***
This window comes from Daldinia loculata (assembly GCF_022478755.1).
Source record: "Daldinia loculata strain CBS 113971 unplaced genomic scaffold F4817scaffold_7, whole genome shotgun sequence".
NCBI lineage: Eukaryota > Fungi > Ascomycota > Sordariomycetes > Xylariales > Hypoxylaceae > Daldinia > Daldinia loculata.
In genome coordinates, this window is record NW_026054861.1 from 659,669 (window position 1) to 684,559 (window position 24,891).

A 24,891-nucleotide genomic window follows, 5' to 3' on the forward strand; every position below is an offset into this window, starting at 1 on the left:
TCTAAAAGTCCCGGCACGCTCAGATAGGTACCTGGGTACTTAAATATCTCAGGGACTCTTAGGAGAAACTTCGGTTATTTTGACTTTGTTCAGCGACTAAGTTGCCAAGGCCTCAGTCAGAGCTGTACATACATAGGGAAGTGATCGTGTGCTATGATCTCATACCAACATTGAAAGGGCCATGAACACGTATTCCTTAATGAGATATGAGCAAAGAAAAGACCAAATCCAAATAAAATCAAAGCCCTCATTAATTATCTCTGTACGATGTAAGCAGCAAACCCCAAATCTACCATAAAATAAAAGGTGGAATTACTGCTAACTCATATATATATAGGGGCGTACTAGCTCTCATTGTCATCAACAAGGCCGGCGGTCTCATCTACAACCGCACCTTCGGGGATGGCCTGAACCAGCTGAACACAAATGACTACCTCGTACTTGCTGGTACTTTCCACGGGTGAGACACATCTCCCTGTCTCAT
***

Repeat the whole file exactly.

This window comes from Daldinia loculata (assembly GCF_022478755.1).
Source record: "Daldinia loculata strain CBS 113971 unplaced genomic scaffold F4817scaffold_7, whole genome shotgun sequence".
NCBI lineage: Eukaryota > Fungi > Ascomycota > Sordariomycetes > Xylariales > Hypoxylaceae > Daldinia > Daldinia loculata.
In genome coordinates, this window is record NW_026054861.1 from 659,669 (window position 1) to 684,559 (window position 24,891).

A 24,891-nucleotide genomic window follows, 5' to 3' on the forward strand; every position below is an offset into this window, starting at 1 on the left:
TCTAAAAGTCCCGGCACGCTCAGATAGGTACCTGGGTACTTAAATATCTCAGGGACTCTTAGGAGAAACTTCGGTTATTTTGACTTTGTTCAGCGACTAAGTTGCCAAGGCCTCAGTCAGAGCTGTACATACATAGGGAAGTGATCGTGTGCTATGATCTCATACCAACATTGAAAGGGCCATGAACACGTATTCCTTAATGAGATATGAGCAAAGAAAAGACCAAATCCAAATAAAATCAAAGCCCTCATTAATTATCTCTGTACGATGTAAGCAGCAAACCCCAAATCTACCATAAAATAAAAGGTGGAATTACTGCTAACTCATATATATATAGGGGCGTACTAGCTCTCATTGTCATCAACAAGGCCGGCGGTCTCATCTACAACCGCACCTTCGGGGATGGCCTGAACCAGCTGAACACAAATGACTACCTCGTACTTGCTGGTACTTTCCACGGGTGAGACACATCTCCCTGTCTCAT